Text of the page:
A Homemade Mexican Feast- Part 2

So the feast must continue….

In this second, and final, instalment of the Mexican feast I will talk you through cooking the tortillas (the fun sticky part), the filling and the delicious pork which was definitely the show-stopper of the night. But before we get started on these recipes I think we need to make it clear what other components should be present at a Mexican feast. Mine was rather low-key and was hosted at very short notice leaving no time for pinatas, sombreros or maracas but of course these should definitely be on the list if you have time to source them!  We stuck to the basics which happened to be chilled coronas with little wedges of lime stuck in the top, fun music and mojitos. But of course the most fundamental necessity is that all of your guests turn up for dinner with hungry bellies because boy oh boy is there a lot of food!

Tortillas

You can’t have Mexican food without these little fellows! It turns out that the European interpretation of Mexican food is all skewed and we think of wraps, tacos and burritos as all being different things, some hard, some soft. But in fact, as Wahaca taught me, they are traditionally all the same thing (just wrapped and served in different ways with typically different fillings). This makes things a lot simpler, it means that there is only one recipe you need to learn!

To make 10 tortillas it says that you will need 250g strong white flour, 4 heaped tbsp of lard, fine sea salt, 500ml warm water and oil for frying, however I ended up making about 16 wraps so I’m sure the quantity depends on size of each one and how it goes. N.B. the recipe book says to use lard and tells you not to chicken out and use butter or oil instead. Apparently using lard will give you the best possible taste and is fine in moderation. I was tentative about using such a gross ingredient but truth be told they did taste fantastic and they are a treat so I think it was justified.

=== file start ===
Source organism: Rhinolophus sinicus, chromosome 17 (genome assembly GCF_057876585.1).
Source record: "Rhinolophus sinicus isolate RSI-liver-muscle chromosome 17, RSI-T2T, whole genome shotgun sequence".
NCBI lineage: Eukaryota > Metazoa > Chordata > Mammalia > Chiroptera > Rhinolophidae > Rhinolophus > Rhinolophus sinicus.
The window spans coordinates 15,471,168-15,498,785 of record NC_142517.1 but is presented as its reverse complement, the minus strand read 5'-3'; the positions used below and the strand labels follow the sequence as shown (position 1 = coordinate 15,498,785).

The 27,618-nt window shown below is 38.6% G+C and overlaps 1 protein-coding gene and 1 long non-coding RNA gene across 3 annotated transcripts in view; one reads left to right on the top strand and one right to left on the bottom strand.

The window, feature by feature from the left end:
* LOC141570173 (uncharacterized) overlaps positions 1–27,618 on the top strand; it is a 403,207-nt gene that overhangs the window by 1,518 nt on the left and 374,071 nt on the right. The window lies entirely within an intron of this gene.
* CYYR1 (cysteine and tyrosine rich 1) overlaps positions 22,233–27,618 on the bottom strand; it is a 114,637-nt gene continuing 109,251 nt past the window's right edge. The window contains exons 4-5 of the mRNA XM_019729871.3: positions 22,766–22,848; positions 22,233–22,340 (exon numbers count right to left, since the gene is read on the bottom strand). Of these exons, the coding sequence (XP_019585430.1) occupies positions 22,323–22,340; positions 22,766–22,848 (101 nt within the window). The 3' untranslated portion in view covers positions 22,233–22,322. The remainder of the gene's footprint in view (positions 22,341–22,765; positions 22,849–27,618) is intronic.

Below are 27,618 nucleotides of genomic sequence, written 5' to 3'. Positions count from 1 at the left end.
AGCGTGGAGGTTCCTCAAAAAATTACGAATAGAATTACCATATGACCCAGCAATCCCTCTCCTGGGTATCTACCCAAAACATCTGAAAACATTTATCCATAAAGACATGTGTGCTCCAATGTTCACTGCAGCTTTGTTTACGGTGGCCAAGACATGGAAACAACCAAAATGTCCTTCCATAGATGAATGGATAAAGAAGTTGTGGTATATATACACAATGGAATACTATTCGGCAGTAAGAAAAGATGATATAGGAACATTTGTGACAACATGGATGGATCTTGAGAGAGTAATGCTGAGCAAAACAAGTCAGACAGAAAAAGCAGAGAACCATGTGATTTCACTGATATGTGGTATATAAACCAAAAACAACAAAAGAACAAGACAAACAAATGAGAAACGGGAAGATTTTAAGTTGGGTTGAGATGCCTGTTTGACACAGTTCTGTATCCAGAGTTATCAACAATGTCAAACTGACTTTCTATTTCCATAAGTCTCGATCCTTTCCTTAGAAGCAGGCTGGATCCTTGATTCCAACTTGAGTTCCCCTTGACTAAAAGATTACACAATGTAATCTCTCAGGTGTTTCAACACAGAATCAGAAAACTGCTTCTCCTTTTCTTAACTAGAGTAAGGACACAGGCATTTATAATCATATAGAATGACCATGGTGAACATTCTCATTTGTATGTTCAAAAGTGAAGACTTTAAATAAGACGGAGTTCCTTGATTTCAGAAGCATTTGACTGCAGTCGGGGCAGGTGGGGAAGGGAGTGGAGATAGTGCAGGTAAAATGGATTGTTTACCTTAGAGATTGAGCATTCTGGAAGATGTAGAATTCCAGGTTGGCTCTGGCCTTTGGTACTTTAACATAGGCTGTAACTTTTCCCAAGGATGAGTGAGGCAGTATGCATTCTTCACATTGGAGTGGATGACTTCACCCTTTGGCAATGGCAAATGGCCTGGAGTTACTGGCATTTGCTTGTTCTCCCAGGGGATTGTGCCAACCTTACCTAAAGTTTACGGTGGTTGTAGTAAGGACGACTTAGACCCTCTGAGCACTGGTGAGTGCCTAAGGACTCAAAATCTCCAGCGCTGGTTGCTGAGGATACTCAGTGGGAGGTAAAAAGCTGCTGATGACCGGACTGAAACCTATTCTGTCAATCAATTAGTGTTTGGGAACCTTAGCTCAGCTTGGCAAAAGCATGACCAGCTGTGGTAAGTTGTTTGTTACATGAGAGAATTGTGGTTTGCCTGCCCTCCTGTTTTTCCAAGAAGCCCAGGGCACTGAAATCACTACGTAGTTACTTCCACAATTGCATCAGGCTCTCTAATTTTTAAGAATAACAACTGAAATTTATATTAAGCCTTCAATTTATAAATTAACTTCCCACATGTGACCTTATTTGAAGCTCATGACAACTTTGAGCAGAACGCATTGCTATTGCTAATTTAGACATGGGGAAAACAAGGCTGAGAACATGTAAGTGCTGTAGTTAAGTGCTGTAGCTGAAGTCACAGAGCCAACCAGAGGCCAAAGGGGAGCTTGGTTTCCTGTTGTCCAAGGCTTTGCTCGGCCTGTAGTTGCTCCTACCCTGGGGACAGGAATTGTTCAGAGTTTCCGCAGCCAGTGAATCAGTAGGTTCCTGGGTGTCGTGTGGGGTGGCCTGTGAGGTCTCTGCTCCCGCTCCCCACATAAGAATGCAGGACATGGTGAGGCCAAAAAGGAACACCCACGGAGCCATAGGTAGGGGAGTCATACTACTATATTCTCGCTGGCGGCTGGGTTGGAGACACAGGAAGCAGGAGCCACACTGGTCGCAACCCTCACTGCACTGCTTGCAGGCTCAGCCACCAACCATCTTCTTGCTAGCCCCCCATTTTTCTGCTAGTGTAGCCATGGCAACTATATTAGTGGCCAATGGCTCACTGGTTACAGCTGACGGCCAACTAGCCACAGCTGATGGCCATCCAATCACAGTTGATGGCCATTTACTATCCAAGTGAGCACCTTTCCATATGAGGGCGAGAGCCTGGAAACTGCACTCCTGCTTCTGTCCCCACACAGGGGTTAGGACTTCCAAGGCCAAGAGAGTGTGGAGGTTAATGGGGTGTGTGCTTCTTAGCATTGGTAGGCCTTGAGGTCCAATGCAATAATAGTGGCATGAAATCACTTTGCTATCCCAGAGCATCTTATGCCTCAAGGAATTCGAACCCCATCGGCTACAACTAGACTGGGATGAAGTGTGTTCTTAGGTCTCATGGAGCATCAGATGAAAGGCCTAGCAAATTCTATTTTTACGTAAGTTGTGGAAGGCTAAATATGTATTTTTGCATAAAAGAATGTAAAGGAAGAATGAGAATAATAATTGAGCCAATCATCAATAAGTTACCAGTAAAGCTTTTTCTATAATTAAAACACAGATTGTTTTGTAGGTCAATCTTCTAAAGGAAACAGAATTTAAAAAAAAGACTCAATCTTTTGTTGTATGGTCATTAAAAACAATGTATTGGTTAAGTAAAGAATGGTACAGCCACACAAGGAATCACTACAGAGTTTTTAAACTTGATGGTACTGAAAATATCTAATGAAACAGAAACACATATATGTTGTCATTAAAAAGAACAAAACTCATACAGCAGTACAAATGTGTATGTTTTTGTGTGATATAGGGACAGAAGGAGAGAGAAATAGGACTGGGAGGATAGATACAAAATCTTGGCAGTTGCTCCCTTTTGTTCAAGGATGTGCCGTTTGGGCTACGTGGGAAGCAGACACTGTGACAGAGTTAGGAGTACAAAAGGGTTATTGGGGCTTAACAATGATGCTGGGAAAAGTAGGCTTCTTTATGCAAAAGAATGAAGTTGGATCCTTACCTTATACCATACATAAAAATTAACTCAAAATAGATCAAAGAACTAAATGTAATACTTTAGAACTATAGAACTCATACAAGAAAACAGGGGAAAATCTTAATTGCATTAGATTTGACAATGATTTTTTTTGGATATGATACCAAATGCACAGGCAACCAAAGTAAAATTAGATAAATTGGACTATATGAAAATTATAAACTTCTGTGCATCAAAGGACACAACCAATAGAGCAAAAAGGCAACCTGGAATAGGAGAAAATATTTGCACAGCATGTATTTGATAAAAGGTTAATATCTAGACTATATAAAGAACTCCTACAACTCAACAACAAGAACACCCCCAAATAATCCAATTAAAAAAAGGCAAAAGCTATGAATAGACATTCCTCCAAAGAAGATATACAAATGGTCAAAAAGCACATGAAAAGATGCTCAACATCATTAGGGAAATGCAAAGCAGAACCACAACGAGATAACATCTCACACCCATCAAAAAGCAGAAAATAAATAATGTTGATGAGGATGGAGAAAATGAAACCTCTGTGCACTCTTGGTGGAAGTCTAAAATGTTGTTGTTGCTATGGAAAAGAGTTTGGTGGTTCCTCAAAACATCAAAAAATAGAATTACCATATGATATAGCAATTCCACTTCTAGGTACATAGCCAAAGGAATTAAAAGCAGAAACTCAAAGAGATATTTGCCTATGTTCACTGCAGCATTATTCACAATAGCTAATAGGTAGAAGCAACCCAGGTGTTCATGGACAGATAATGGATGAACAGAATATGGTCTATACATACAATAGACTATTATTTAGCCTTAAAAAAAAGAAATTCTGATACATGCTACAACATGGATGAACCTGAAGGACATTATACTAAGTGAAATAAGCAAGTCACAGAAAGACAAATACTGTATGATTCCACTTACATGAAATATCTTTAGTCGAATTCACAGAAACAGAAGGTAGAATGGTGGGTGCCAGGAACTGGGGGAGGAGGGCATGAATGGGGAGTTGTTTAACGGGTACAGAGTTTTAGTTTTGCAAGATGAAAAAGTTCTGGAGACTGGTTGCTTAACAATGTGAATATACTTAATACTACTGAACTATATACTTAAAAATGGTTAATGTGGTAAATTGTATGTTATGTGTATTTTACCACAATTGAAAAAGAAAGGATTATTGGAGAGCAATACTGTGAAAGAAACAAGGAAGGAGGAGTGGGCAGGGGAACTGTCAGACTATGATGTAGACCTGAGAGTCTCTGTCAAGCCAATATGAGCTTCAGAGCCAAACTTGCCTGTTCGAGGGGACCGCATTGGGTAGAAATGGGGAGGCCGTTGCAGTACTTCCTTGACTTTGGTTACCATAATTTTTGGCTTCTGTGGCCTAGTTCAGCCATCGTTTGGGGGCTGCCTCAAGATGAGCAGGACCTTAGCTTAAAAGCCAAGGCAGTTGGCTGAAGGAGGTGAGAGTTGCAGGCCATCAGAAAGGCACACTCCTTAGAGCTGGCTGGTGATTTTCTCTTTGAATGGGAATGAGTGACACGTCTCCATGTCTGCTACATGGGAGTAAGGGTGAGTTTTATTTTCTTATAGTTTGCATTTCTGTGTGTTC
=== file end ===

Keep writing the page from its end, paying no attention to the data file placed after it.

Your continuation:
Start off by mixing the flour and lard until you get a paste. Add a pinch of salt. Add half of the water and mix and keep slowly adding the rest until you are left with a nice dough which will then be kneaded for a good 5 minutes (the fun part). Drape a damp tea towel over the bowl of kneaded dough and leave to settle for 20mins. When you are gearing up to eat you can start making the tortillas. Grab golf-ball sized bits of dough, flatten with your fingertips and then roll out over a floury surface until it looks like a very thin pancake. Place in a medium-hot frying pan smeared in a dash of oil and fry til they’re golden and have little brown patches. Et Voila!

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Spinach and feta taco filling

So I made this filling to go in some of my tacos. I didn’t have all of the ingredients so had to improvise a bit but the full recipe can be found in the Wahaca cookery book. For this you will need 2 tbsp olive oil, half an onion, half a teaspoon of cumin, 1 chilli, 265g of sweetcorn (frozen or fresh), salt ‘n pepper, 2 crushed cloves of garlic, 2 large tomatoes (minus the seeds and watery bit and cut into cubes), 1 big bag of spinach (cooked), handful of mint leaves, juice of a lime, 50g feta cheese and a bit of chopped coriander as a garnish.